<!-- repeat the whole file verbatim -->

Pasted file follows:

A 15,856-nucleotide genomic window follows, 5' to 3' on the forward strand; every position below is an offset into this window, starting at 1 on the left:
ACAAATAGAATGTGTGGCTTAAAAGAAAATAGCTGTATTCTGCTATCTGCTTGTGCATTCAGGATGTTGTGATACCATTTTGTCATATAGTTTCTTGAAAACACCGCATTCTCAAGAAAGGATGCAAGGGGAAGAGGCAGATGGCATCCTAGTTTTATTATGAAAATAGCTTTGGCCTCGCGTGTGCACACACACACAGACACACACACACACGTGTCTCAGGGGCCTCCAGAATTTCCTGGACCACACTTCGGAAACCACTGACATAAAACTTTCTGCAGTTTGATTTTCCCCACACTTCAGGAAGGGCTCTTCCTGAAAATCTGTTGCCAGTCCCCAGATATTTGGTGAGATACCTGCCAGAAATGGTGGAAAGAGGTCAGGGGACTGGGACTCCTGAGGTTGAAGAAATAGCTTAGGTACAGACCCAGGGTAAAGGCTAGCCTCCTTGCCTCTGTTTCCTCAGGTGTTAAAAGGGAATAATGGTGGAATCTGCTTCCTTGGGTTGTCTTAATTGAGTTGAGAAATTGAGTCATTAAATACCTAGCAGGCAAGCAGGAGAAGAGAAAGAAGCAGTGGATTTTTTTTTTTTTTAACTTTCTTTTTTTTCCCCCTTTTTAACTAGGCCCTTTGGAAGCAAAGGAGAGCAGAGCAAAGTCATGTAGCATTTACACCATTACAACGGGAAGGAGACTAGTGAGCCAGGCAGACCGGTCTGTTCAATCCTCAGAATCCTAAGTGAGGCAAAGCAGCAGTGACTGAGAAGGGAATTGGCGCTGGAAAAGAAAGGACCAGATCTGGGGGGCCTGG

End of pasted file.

A 15,856-nucleotide genomic window follows, 5' to 3' on the forward strand; every position below is an offset into this window, starting at 1 on the left:
ACAAATAGAATGTGTGGCTTAAAAGAAAATAGCTGTATTCTGCTATCTGCTTGTGCATTCAGGATGTTGTGATACCATTTTGTCATATAGTTTCTTGAAAACACCGCATTCTCAAGAAAGGATGCAAGGGGAAGAGGCAGATGGCATCCTAGTTTTATTATGAAAATAGCTTTGGCCTCGCGTGTGCACACACACACAGACACACACACACACGTGTCTCAGGGGCCTCCAGAATTTCCTGGACCACACTTCGGAAACCACTGACATAAAACTTTCTGCAGTTTGATTTTCCCCACACTTCAGGAAGGGCTCTTCCTGAAAATCTGTTGCCAGTCCCCAGATATTTGGTGAGATACCTGCCAGAAATGGTGGAAAGAGGTCAGGGGACTGGGACTCCTGAGGTTGAAGAAATAGCTTAGGTACAGACCCAGGGTAAAGGCTAGCCTCCTTGCCTCTGTTTCCTCAGGTGTTAAAAGGGAATAATGGTGGAATCTGCTTCCTTGGGTTGTCTTAATTGAGTTGAGAAATTGAGTCATTAAATACCTAGCAGGCAAGCAGGAGAAGAGAAAGAAGCAGTGGATTTTTTTTTTTTTTAACTTTCTTTTTTTTCCCCCTTTTTAACTAGGCCCTTTGGAAGCAAAGGAGAGCAGAGCAAAGTCATGTAGCATTTACACCATTACAACGGGAAGGAGACTAGTGAGCCAGGCAGACCGGTCTGTTCAATCCTCAGAATCCTAAGTGAGGCAAAGCAGCAGTGACTGAGAAGGGAATTGGCGCTGGAAAAGAAAGGACCAGATCTGGGGGGCCTGG